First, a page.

SchoolSpeedTest Month Results from October, 2013
It is estimated that nearly 80% of schools in the United States have insufficient bandwidth to meet the demand for teaching and learning. These issues are well known to teachers and staff but states have lacked data to fully understand where the issues and challenges exist.
To address this problem Washington was one of many states that encouraged school staff to take the National SchoolSpeedTest during the month of October, 2013.
OSPI partnered with EducationSuperHighway — a non-profit organization that advocates for reliable, high-capacity Internet access — to collect and analyze the data from school speed tests across Washington.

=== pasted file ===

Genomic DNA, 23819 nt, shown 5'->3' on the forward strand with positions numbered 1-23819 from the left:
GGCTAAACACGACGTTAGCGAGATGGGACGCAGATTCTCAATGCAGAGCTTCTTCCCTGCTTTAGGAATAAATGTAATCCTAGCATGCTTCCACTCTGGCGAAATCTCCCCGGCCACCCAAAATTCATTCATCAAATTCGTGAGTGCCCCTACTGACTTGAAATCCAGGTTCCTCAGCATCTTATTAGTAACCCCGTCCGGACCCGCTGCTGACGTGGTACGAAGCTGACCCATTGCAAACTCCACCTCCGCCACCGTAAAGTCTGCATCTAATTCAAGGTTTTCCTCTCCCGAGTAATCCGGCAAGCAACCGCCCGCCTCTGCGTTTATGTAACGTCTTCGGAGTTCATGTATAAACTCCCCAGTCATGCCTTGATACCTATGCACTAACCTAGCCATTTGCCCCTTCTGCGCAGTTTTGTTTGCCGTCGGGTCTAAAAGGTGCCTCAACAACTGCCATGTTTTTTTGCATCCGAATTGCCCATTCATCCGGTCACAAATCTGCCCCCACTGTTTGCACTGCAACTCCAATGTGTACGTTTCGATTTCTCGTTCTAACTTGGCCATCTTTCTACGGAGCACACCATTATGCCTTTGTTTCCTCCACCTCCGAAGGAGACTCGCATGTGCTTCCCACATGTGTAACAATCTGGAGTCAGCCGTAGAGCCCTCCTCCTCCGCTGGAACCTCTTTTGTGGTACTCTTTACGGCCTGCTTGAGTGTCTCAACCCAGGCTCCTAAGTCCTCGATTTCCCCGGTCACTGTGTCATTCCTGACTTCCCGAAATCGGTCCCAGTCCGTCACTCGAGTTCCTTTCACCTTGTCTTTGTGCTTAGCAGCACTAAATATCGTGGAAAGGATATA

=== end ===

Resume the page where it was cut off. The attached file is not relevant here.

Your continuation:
207 of 295 (over 70%) school districts participated in the SchoolSpeed Test, and
tests were conducted in 1,079 school buildings across the state. Participating
schools represented 55% of the student population in Washington K-12 schools.
Report Compiles State Connectivity Data
EducationalSuperHighway has analyzed the data and created a report summarizing
the statewide results. Key findings include:
- 85% of the participating schools are ready for Smarter Balanced online assessment, with a minimum of 20 Kbps per student testing simultaneously (vs. 66% of schools nationwide)
- 51% of the participating schools meet or exceed recommendations for
robust digital learning, with a minimum of 100 Mbps per 1,000 students/staff
(vs. 31% of schools nationwide)
- About 3% of the participating schools had less than 10 Kbps of bandwidth
available per student, in schools of all sizes and in both urban and rural
A PowerPoint of the ESH report and additional data is available upon request from Dennis Small at OSPI.
More information on broadband in